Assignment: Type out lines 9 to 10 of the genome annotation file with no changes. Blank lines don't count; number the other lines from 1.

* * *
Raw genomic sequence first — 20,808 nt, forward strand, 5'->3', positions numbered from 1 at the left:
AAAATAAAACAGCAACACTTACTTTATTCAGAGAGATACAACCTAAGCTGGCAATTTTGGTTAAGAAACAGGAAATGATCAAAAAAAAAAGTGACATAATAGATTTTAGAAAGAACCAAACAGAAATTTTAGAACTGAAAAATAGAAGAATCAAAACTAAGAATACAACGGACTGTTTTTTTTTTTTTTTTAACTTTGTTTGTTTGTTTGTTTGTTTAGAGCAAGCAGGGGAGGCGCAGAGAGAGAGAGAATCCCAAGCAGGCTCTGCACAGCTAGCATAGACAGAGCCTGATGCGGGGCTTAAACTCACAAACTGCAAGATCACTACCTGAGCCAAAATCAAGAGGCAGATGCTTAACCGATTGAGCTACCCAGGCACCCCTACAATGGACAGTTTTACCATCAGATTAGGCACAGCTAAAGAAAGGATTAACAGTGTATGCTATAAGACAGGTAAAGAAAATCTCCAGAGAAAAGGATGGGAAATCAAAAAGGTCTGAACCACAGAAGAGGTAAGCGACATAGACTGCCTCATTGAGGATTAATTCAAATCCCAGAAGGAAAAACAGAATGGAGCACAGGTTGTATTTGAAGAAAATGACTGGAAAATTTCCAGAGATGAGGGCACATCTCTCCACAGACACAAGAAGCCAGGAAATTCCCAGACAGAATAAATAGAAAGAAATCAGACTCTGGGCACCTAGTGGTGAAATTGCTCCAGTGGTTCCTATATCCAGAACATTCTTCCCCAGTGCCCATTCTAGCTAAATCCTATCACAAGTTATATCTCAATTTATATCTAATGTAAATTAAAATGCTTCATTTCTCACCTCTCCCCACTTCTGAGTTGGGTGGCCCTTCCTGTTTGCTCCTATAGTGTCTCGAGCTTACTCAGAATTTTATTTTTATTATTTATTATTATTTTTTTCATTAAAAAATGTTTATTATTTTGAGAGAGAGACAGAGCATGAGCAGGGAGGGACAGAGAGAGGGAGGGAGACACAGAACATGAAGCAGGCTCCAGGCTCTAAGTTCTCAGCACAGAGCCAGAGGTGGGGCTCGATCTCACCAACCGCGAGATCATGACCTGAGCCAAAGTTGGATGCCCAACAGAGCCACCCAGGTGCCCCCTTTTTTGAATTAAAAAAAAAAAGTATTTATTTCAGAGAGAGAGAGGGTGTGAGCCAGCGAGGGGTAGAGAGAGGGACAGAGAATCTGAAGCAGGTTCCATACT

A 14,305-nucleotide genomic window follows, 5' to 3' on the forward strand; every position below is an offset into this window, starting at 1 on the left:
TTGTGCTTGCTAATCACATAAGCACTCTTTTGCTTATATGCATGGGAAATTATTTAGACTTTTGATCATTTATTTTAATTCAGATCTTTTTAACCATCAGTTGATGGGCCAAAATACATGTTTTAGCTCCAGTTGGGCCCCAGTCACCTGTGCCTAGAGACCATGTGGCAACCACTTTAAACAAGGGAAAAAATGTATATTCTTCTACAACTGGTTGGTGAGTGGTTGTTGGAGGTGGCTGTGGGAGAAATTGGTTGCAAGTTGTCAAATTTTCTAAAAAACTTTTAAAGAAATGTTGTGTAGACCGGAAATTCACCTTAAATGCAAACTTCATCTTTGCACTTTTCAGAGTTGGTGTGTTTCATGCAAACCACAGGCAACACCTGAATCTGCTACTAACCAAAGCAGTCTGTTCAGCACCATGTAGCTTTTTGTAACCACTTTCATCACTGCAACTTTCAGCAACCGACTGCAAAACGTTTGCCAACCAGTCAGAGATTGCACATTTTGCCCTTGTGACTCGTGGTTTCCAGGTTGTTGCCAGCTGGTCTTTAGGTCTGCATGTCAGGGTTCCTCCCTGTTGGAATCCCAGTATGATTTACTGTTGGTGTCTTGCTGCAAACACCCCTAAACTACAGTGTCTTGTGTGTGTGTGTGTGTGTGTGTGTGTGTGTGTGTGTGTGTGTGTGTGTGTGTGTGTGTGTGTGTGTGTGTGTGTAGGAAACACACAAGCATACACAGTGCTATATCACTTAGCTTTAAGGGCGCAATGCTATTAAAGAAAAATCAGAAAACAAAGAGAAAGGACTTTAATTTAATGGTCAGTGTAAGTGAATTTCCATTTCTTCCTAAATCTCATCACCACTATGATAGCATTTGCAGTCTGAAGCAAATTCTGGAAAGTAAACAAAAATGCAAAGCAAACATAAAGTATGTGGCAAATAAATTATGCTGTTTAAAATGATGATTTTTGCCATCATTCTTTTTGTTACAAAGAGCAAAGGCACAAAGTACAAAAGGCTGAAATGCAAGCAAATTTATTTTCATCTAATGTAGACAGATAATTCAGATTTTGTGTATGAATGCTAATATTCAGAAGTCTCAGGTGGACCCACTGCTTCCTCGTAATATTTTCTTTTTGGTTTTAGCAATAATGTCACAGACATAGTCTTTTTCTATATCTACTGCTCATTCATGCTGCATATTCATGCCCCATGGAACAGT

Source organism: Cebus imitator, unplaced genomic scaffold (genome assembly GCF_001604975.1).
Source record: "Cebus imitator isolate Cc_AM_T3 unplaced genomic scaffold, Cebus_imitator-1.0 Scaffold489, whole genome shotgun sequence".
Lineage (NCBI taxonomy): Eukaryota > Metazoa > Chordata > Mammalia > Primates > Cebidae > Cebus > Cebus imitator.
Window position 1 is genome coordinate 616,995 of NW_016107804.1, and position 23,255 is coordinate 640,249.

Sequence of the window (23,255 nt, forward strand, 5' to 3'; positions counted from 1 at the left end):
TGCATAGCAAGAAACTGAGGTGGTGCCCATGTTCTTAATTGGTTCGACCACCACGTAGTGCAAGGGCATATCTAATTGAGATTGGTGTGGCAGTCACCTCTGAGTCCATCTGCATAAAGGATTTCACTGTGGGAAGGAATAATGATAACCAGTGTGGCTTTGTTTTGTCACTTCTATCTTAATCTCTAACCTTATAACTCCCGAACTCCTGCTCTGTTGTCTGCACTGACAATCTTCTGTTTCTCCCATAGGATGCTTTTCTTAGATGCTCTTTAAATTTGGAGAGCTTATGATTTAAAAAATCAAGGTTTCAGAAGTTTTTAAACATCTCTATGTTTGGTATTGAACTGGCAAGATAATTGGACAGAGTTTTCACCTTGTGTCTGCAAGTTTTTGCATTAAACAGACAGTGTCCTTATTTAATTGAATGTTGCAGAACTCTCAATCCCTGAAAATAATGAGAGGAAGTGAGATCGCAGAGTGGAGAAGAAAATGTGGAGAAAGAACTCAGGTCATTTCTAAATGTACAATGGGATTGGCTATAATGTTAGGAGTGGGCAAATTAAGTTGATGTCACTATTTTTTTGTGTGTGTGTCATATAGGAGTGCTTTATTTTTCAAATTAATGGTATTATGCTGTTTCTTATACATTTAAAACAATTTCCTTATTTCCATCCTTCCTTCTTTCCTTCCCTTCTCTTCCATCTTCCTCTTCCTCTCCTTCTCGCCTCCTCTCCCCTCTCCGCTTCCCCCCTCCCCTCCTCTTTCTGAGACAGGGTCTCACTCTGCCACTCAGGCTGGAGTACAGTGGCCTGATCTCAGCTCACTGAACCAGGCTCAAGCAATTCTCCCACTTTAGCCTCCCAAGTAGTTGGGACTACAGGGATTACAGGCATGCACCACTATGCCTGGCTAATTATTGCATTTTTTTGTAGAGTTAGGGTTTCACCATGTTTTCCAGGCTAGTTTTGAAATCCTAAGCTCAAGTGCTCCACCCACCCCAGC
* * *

Sequence of the window (23,255 nt, forward strand, 5' to 3'; positions counted from 1 at the left end):
TGCATAGCAAGAAACTGAGGTGGTGCCCATGTTCTTAATTGGTTCGACCACCACGTAGTGCAAGGGCATATCTAATTGAGATTGGTGTGGCAGTCACCTCTGAGTCCATCTGCATAAAGGATTTCACTGTGGGAAGGAATAATGATAACCAGTGTGGCTTTGTTTTGTCACTTCTATCTTAATCTCTAACCTTATAACTCCCGAACTCCTGCTCTGTTGTCTGCACTGACAATCTTCTGTTTCTCCCATAGGATGCTTTTCTTAGATGCTCTTTAAATTTGGAGAGCTTATGATTTAAAAAATCAAGGTTTCAGAAGTTTTTAAACATCTCTATGTTTGGTATTGAACTGGCAAGATAATTGGACAGAGTTTTCACCTTGTGTCTGCAAGTTTTTGCATTAAACAGACAGTGTCCTTATTTAATTGAATGTTGCAGAACTCTCAATCCCTGAAAATAATGAGAGGAAGTGAGATCGCAGAGTGGAGAAGAAAATGTGGAGAAAGAACTCAGGTCATTTCTAAATGTACAATGGGATTGGCTATAATGTTAGGAGTGGGCAAATTAAGTTGATGTCACTATTTTTTTGTGTGTGTGTCATATAGGAGTGCTTTATTTTTCAAATTAATGGTATTATGCTGTTTCTTATACATTTAAAACAATTTCCTTATTTCCATCCTTCCTTCTTTCCTTCCCTTCTCTTCCATCTTCCTCTTCCTCTCCTTCTCGCCTCCTCTCCCCTCTCCGCTTCCCCCCTCCCCTCCTCTTTCTGAGACAGGGTCTCACTCTGCCACTCAGGCTGGAGTACAGTGGCCTGATCTCAGCTCACTGAACCAGGCTCAAGCAATTCTCCCACTTTAGCCTCCCAAGTAGTTGGGACTACAGGGATTACAGGCATGCACCACTATGCCTGGCTAATTATTGCATTTTTTTGTAGAGTTAGGGTTTCACCATGTTTTCCAGGCTAGTTTTGAAATCCTAAGCTCAAGTGCTCCACCCACCCCAGC